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Mary and the Giant prepare for first album release

The local colonial-pop band closes a two-year chapter next Friday at The Bridge.

By Lauren Rutherford | March 7, 2013

Tags: Music

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The guys of Mary and the Giant aren’t 10-foot tall, 2-ton monsters, but they might as well be when they attempt to squeeze into their closet-sized, barely-lit practice room. It’s basically a soundproof basement cave where they can jam all night long.

The giants will emerge from their musical cave at The Bridge on March 15 to celebrate their new debut record titled Welcome Back To Now that has been almost two years in the making.

“I think it’s where it needs to be now, and we’re very excited to have it out and excited to move past the idea of doing this album,” lead vocalist Justin Mayfield says.

The self-proclaimed colonial-pop group brings a blend of roots, Americana and bluegrass to the table. Heavy pop that verges on rock completes the sound unique to Mary and The Giant. Mayfield says he often gets the comment that the group has a very "middle of the United States" sound. Fitting for a group of Midwest guys, right? It's a sound that band members Justin Mayfield, Jason Koch, John Marino, Michael Schembre and Junior Garr are proud of producing.

One of the band's favorite recording stories is the tale of how the track “Startown" came to be. After recording Mayfield’s vocals for the song, the studio’s computer crashed. The band members had nicknamed two of the studio dummy knobs "suck" and "magic," and they joke that the magic must have been turned up too high.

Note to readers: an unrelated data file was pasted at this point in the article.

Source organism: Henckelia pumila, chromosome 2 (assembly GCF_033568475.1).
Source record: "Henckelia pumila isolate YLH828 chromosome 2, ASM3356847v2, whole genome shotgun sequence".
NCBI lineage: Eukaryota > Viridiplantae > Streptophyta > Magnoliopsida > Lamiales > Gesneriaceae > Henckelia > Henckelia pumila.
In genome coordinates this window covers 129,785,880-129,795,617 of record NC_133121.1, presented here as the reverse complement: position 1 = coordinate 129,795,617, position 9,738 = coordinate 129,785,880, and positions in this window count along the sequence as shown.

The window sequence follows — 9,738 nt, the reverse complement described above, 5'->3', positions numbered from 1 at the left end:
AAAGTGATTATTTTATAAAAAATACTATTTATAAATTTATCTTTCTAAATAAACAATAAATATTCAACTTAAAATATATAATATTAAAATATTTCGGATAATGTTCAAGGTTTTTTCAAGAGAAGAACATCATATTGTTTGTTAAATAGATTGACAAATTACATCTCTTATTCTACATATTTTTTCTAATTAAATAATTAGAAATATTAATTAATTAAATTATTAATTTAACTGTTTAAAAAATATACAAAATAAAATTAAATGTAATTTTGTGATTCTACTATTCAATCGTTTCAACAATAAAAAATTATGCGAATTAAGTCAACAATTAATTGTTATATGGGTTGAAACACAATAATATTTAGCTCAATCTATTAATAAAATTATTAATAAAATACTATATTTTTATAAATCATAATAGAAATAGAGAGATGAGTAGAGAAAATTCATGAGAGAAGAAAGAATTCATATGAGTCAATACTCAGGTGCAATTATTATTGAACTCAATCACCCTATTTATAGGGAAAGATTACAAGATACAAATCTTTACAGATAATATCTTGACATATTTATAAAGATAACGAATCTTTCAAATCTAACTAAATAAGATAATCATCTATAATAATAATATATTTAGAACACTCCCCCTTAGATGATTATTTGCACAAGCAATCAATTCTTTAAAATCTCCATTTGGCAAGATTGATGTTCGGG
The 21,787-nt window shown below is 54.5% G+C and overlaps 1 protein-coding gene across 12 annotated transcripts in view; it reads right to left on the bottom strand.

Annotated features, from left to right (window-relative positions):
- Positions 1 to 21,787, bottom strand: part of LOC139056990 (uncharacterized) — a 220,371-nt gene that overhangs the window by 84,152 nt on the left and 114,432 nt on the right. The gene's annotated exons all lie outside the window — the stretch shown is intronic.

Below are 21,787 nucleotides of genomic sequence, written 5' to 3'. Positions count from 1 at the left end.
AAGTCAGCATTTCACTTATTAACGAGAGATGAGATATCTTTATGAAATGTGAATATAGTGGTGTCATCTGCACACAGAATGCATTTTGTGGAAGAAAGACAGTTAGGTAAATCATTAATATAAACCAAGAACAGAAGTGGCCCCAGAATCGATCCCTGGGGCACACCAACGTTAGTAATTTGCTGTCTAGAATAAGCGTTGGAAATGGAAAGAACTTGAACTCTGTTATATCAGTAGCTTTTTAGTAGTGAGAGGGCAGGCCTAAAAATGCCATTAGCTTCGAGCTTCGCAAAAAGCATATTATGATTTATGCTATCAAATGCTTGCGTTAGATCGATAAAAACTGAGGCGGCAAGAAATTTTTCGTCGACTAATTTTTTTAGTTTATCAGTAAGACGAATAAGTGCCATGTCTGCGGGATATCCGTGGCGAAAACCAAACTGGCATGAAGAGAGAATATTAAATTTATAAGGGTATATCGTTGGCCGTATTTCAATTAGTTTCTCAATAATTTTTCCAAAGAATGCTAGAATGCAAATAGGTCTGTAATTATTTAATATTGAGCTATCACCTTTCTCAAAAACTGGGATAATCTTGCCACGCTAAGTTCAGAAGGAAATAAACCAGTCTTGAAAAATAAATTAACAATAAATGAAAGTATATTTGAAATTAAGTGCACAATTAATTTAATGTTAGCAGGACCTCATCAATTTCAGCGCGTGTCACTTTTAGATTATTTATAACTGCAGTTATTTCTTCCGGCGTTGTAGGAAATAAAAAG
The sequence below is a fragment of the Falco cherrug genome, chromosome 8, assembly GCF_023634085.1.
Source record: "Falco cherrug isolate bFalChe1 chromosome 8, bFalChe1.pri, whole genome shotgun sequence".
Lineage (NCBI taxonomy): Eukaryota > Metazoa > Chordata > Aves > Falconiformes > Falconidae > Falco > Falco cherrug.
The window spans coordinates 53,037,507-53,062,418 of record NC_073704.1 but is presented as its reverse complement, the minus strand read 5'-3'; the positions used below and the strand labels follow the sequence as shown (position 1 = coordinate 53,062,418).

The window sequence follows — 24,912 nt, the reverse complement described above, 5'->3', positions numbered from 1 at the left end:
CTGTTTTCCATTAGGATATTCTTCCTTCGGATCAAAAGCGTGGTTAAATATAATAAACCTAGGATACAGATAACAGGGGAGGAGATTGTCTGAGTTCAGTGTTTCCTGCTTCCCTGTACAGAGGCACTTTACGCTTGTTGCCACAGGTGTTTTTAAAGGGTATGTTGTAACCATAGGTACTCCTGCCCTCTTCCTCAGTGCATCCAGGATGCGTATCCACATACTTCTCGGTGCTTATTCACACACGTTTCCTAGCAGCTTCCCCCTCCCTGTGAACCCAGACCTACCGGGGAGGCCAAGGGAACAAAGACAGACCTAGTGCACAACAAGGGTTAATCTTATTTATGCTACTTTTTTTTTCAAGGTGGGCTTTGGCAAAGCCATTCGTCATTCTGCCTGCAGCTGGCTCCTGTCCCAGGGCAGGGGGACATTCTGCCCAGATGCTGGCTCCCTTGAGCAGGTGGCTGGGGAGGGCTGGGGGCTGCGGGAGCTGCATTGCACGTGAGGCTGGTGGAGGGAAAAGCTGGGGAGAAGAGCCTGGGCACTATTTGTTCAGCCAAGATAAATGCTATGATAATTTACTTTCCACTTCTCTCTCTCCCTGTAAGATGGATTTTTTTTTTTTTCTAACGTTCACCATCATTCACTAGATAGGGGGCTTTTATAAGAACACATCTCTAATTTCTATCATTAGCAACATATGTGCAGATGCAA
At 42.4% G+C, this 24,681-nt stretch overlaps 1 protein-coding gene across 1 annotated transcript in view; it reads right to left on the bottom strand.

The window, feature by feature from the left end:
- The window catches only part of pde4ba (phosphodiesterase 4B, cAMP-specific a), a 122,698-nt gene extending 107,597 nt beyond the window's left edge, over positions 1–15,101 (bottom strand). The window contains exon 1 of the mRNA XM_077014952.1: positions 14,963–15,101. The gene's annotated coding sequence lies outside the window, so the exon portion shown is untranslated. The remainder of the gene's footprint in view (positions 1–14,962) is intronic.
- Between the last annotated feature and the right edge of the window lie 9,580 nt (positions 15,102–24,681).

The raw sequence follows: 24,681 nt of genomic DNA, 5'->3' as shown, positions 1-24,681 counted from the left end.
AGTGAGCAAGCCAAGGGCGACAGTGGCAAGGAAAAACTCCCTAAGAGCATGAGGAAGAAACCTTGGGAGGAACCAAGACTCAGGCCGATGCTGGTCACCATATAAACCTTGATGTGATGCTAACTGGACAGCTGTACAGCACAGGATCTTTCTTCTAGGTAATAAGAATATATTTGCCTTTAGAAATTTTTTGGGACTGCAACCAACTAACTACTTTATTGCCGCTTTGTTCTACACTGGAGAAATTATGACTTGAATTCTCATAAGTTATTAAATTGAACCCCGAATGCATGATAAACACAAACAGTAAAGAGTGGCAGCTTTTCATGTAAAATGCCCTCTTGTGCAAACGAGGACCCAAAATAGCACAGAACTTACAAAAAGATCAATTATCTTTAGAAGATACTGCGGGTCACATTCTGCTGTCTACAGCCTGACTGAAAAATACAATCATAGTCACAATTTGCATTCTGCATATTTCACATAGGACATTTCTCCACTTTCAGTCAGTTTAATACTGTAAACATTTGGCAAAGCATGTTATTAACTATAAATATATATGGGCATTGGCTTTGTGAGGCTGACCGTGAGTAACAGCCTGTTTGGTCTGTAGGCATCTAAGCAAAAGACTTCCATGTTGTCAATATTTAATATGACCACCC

The original backstory of "Star Town" is equally crazy. After a concert one night, the band members were heading to an after party and stopped at a liquor store, running into a fan who offered to pay for their whiskey. A few hours later, the members realized that bassist John Marino, who was supposed to stay somewhat sober to drive Mayfield to the airport the following morning, was missing. The guys finally found Marino passed out with his face in a flower pot post-whiskey-chugging contest at 4:30 a.m. Miraculously, Mayfield ended up finding himself on the right train to get to the airport.

And that’s only a taste of the outrageous times that Mary and the Giant has had touring. Other stories include incidences of Marino braiding a houseguest's hair and the band members hiding from wild roommates (they stay in random houses on tour). But the group insists it's simply a band of Midwest guys out to play some serious music, drink some beer and have some fun. Chill as that sounds, the road to Welcome Back To Now hasn’t been smooth.

True to their name, though, Mary and the Giant has faced some giants of their own.

“We did absolutely everything wrong with this album other than the recording of it,” Mayfield says.